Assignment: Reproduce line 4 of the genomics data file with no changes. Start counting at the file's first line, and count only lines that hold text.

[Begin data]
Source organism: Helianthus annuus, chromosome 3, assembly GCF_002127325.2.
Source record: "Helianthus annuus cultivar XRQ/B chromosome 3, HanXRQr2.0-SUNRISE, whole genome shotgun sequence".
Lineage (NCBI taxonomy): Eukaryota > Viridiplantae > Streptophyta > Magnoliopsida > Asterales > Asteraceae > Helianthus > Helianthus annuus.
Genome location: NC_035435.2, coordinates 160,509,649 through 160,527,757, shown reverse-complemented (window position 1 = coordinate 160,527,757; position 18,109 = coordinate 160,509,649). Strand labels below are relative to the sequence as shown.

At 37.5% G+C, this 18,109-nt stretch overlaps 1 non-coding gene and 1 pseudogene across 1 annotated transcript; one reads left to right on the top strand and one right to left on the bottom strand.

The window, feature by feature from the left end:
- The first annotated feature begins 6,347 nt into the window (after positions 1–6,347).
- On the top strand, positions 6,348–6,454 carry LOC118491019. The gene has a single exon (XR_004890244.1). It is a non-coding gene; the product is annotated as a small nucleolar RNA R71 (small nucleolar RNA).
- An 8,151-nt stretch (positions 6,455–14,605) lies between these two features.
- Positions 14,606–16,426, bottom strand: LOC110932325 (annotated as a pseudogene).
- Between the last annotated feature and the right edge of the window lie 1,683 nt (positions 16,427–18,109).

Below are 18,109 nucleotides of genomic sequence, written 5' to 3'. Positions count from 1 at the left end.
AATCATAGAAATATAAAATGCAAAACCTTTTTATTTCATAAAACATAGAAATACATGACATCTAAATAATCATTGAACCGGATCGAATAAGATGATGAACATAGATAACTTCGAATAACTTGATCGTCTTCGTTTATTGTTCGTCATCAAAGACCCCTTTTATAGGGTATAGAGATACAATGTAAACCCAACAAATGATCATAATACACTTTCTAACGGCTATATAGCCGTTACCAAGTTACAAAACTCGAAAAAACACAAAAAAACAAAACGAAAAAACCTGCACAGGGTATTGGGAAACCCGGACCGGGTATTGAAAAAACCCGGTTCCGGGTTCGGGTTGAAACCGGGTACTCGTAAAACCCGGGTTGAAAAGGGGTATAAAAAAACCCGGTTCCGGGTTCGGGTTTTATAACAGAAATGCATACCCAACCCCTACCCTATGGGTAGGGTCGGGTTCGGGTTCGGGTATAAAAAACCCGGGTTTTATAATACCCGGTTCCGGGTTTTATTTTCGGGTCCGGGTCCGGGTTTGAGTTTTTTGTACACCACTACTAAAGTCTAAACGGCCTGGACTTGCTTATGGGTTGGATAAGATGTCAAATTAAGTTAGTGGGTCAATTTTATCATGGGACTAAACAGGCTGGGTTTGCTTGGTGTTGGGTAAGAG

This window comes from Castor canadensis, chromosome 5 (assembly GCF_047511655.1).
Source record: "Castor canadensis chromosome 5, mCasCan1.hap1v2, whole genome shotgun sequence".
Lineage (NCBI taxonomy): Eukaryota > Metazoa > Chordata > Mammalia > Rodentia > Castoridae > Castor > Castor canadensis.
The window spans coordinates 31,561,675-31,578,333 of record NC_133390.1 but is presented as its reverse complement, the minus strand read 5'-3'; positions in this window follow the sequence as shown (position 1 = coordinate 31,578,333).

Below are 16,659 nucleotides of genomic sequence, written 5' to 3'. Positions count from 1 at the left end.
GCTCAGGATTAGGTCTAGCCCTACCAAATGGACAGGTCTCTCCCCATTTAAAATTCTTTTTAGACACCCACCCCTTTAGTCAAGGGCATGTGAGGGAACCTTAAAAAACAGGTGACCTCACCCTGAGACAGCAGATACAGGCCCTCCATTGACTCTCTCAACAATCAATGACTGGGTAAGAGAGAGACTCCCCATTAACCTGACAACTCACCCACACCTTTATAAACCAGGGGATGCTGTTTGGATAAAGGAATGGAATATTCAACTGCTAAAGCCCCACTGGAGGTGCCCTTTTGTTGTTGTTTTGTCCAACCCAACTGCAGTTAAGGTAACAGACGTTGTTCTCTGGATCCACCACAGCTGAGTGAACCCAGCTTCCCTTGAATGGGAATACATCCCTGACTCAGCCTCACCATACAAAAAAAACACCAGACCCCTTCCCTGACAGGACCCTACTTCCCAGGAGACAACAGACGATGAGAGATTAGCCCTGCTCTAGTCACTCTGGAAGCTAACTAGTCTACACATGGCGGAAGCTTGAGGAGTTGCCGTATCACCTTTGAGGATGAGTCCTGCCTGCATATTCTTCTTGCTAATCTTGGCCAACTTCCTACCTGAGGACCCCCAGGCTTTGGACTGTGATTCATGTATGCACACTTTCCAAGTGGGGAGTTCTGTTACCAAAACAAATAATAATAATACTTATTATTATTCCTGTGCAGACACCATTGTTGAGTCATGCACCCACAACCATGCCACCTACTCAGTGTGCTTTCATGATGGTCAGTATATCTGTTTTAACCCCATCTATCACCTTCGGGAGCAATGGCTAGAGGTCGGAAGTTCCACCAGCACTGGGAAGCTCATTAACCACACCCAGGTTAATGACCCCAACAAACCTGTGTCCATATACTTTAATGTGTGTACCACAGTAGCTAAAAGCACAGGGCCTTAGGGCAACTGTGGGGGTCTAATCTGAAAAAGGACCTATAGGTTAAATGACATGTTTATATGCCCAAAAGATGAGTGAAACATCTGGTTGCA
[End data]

Genome location: NC_035435.2, coordinates 160,509,649 through 160,527,757, shown reverse-complemented (window position 1 = coordinate 160,527,757; position 18,109 = coordinate 160,509,649). Strand labels below are relative to the sequence as shown.